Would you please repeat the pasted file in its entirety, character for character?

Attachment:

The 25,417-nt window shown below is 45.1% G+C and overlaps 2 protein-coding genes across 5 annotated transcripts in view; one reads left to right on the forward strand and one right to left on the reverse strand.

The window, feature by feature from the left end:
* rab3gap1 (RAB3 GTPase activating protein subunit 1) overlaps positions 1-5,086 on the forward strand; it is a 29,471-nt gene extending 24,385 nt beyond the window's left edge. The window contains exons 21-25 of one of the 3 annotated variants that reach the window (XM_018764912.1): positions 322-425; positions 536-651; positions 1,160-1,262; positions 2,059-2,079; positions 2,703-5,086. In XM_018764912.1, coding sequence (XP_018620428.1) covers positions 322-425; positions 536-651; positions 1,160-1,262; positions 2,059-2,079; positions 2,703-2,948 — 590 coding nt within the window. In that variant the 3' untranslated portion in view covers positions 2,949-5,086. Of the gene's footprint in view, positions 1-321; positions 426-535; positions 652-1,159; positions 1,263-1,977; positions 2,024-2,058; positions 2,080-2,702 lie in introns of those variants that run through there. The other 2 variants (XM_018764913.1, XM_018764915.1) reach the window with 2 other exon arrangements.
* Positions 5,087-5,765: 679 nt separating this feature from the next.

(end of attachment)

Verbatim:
The 25,417-nt window shown below is 45.1% G+C and overlaps 2 protein-coding genes across 5 annotated transcripts in view; one reads left to right on the forward strand and one right to left on the reverse strand.

The window, feature by feature from the left end:
* rab3gap1 (RAB3 GTPase activating protein subunit 1) overlaps positions 1-5,086 on the forward strand; it is a 29,471-nt gene extending 24,385 nt beyond the window's left edge. The window contains exons 21-25 of one of the 3 annotated variants that reach the window (XM_018764912.1): positions 322-425; positions 536-651; positions 1,160-1,262; positions 2,059-2,079; positions 2,703-5,086. In XM_018764912.1, coding sequence (XP_018620428.1) covers positions 322-425; positions 536-651; positions 1,160-1,262; positions 2,059-2,079; positions 2,703-2,948 — 590 coding nt within the window. In that variant the 3' untranslated portion in view covers positions 2,949-5,086. Of the gene's footprint in view, positions 1-321; positions 426-535; positions 652-1,159; positions 1,263-1,977; positions 2,024-2,058; positions 2,080-2,702 lie in introns of those variants that run through there. The other 2 variants (XM_018764913.1, XM_018764915.1) reach the window with 2 other exon arrangements.
* Positions 5,087-5,765: 679 nt separating this feature from the next.